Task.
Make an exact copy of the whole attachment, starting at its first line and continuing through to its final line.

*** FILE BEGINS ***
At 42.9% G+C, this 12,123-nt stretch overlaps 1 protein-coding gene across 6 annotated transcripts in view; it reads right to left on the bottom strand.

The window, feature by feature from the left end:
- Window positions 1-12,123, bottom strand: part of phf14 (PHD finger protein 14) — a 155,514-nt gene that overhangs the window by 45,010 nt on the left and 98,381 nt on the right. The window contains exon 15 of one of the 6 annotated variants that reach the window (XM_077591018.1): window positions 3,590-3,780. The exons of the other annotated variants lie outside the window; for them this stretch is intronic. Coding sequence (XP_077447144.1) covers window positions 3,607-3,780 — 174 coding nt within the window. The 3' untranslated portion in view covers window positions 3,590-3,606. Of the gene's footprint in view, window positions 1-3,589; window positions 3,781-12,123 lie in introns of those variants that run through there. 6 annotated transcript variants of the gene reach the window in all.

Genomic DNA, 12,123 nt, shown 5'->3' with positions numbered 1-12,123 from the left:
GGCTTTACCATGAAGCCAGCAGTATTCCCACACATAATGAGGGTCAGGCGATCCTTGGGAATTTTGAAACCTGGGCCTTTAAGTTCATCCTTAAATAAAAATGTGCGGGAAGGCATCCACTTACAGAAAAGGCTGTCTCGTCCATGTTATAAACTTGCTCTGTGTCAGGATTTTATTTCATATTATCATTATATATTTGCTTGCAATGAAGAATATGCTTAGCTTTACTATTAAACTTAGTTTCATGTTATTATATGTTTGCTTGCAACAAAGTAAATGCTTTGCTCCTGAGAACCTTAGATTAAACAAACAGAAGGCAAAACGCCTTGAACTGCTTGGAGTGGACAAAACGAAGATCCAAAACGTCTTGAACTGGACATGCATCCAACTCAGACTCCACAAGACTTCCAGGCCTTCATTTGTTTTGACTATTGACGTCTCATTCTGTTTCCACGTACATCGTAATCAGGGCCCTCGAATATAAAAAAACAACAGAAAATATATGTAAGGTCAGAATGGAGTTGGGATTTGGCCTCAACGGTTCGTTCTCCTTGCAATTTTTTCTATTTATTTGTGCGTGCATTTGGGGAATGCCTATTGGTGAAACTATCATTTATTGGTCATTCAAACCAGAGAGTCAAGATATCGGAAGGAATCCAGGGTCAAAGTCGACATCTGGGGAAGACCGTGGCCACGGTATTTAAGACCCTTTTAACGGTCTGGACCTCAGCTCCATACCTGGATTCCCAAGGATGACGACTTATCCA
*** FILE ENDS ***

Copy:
At 42.9% G+C, this 12,123-nt stretch overlaps 1 protein-coding gene across 6 annotated transcripts in view; it reads right to left on the bottom strand.

The window, feature by feature from the left end:
- Window positions 1-12,123, bottom strand: part of phf14 (PHD finger protein 14) — a 155,514-nt gene that overhangs the window by 45,010 nt on the left and 98,381 nt on the right. The window contains exon 15 of one of the 6 annotated variants that reach the window (XM_077591018.1): window positions 3,590-3,780. The exons of the other annotated variants lie outside the window; for them this stretch is intronic. Coding sequence (XP_077447144.1) covers window positions 3,607-3,780 — 174 coding nt within the window. The 3' untranslated portion in view covers window positions 3,590-3,606. Of the gene's footprint in view, window positions 1-3,589; window positions 3,781-12,123 lie in introns of those variants that run through there. 6 annotated transcript variants of the gene reach the window in all.

Genomic DNA, 12,123 nt, shown 5'->3' with positions numbered 1-12,123 from the left:
GGCTTTACCATGAAGCCAGCAGTATTCCCACACATAATGAGGGTCAGGCGATCCTTGGGAATTTTGAAACCTGGGCCTTTAAGTTCATCCTTAAATAAAAATGTGCGGGAAGGCATCCACTTACAGAAAAGGCTGTCTCGTCCATGTTATAAACTTGCTCTGTGTCAGGATTTTATTTCATATTATCATTATATATTTGCTTGCAATGAAGAATATGCTTAGCTTTACTATTAAACTTAGTTTCATGTTATTATATGTTTGCTTGCAACAAAGTAAATGCTTTGCTCCTGAGAACCTTAGATTAAACAAACAGAAGGCAAAACGCCTTGAACTGCTTGGAGTGGACAAAACGAAGATCCAAAACGTCTTGAACTGGACATGCATCCAACTCAGACTCCACAAGACTTCCAGGCCTTCATTTGTTTTGACTATTGACGTCTCATTCTGTTTCCACGTACATCGTAATCAGGGCCCTCGAATATAAAAAAACAACAGAAAATATATGTAAGGTCAGAATGGAGTTGGGATTTGGCCTCAACGGTTCGTTCTCCTTGCAATTTTTTCTATTTATTTGTGCGTGCATTTGGGGAATGCCTATTGGTGAAACTATCATTTATTGGTCATTCAAACCAGAGAGTCAAGATATCGGAAGGAATCCAGGGTCAAAGTCGACATCTGGGGAAGACCGTGGCCACGGTATTTAAGACCCTTTTAACGGTCTGGACCTCAGCTCCATACCTGGATTCCCAAGGATGACGACTTATCCA